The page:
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Colorado hunts for co-existence between people and wolves

Wolves were a part of Colorado's landscape until the mid 1940s, when they were hunted and eliminated.
A gray wolf
Posted at 8:43 PM, Jun 07, 2024

At the Colorado Wolf and Wildlife Center near the town of Divide, CEO and founder Darlene Kobobel points out her furry permanent residents.

"This here is Nanook. That's Raven," she says, approaching an enclosure with two gray wolves.

Kobobel started her work in 1993, working with wolf-dog hybrid breeds.

"I got into this by rescuing a wolf dog from a shelter that was going to be euthanized. And she was my inspiration and wanted to be a voice for wolves," Kobobel tells Scripps News.

Kobobel has been using that voice a lot lately, as Colorado begins reintroducing gray wolves into the wild for the first time in eight decades.

"It's super exciting because they're native here, and they and they belong, and they're part of the landscape," Kobobel says.

Wolves were a part of Colorado's landscape until the mid 1940s, when they were hunted and eliminated. In 2020, by a razor-thin margin, voters approved a plan requiring the state to bring wolves back.

Wildlife officials transplanted ten animals from Oregon to Colorado. They were released in December, each fitted with a tracking collar.

It hasn't all gone smoothly. As the wolves are expanding their territory, cattle and sheep ranchers say the predators are frequently hunting valuable livestock.

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In video captured by night vision cameras, wolves can be seen moving among herds of cattle. Colorado wildlife officials have confirmed ten wolf kills this year.

"That's a big income loss in my business," says Tim Ritschard, president of the Middle Park Stockgrowers Association.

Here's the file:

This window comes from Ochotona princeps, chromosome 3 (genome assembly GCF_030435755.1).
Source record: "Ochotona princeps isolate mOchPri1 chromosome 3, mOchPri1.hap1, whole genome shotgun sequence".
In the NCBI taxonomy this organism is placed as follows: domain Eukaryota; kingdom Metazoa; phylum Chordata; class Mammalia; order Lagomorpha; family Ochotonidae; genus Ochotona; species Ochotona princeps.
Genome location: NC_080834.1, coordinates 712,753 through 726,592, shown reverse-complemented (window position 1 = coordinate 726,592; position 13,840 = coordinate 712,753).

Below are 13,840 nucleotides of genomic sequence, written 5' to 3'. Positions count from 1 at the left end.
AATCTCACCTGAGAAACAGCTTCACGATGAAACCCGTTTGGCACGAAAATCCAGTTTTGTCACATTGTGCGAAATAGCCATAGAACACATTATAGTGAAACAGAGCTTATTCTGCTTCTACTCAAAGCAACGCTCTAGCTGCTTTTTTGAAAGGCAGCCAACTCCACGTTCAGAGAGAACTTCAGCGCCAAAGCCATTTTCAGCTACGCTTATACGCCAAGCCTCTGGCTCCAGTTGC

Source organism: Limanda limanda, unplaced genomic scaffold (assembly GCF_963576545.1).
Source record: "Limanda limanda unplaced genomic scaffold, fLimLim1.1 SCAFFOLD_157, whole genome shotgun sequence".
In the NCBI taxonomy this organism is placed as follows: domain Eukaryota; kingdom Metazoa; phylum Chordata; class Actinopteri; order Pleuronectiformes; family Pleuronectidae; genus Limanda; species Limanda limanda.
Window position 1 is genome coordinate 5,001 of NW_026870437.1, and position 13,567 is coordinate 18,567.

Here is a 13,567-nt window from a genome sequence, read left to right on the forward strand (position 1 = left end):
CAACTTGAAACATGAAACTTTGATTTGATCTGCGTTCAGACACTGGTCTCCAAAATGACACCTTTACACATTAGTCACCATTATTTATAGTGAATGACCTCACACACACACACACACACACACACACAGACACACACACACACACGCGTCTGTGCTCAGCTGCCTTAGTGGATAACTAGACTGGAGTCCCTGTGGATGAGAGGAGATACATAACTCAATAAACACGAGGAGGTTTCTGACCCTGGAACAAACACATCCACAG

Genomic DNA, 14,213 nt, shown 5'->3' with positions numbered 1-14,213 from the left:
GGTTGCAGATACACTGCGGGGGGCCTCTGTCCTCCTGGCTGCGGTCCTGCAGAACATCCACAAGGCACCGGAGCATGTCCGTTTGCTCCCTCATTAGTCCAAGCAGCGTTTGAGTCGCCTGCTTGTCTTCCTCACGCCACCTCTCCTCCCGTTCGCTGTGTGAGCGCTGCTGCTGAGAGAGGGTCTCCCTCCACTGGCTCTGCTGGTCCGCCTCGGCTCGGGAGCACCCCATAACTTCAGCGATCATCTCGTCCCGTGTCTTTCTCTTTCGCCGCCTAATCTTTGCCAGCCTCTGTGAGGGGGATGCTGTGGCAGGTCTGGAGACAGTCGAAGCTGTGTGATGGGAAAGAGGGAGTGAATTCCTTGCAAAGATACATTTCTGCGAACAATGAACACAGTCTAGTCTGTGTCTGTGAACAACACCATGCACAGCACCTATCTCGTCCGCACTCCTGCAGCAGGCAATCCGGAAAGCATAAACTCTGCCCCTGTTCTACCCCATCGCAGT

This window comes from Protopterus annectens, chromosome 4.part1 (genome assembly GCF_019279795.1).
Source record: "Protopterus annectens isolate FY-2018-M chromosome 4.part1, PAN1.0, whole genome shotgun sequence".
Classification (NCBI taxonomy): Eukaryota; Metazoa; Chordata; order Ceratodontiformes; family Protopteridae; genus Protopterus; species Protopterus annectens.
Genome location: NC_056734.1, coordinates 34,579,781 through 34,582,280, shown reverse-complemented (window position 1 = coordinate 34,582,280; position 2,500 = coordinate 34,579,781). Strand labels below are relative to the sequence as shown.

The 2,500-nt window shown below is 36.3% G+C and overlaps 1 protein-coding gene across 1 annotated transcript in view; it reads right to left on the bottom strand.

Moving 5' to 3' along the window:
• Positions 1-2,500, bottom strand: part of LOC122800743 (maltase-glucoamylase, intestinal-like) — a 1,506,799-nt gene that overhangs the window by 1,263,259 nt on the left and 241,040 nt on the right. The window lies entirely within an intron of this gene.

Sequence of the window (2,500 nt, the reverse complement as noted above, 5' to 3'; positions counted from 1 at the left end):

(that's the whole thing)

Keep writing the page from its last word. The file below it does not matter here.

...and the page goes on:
Ranchers like Ritschard have asked Colorado Parks and Wildlife to remove, by lethal means if necessary, the wolves causing the most trouble.

"We don't want them, obviously. But if we have to live with them, it's fine. But we should be able to at least protect our animals," Ritschard says. "I think that's the big thing right now is if we can protect our animals and protect our livelihoods, I mean, that's the deal."

Wildlife officials have so-far refused to kill the problem wolves. Kobobel and her staff of wolf educators say there are solutions for keeping cattle and sheep safe — everything from noisemakers to flags that wolves avoid. Recently, the state paid to hire a "ranger rider" to patrol at night in order to scare the predators away.

"We should learn to be able to coexist together. And the thing is, there are ways to coexist together," Kobobel says.

At Kobobel's sanctuary, coexisting is a lesson she hopes can come from the wolves themselves.

"They're not only this beautiful, amazing, incredible animal, but they're part of the ecosystem and part of the balance as an apex predator that belongs," says Kobobel. "I think our mission now is to keep them to survive and thrive and be able to work with people that want to work together."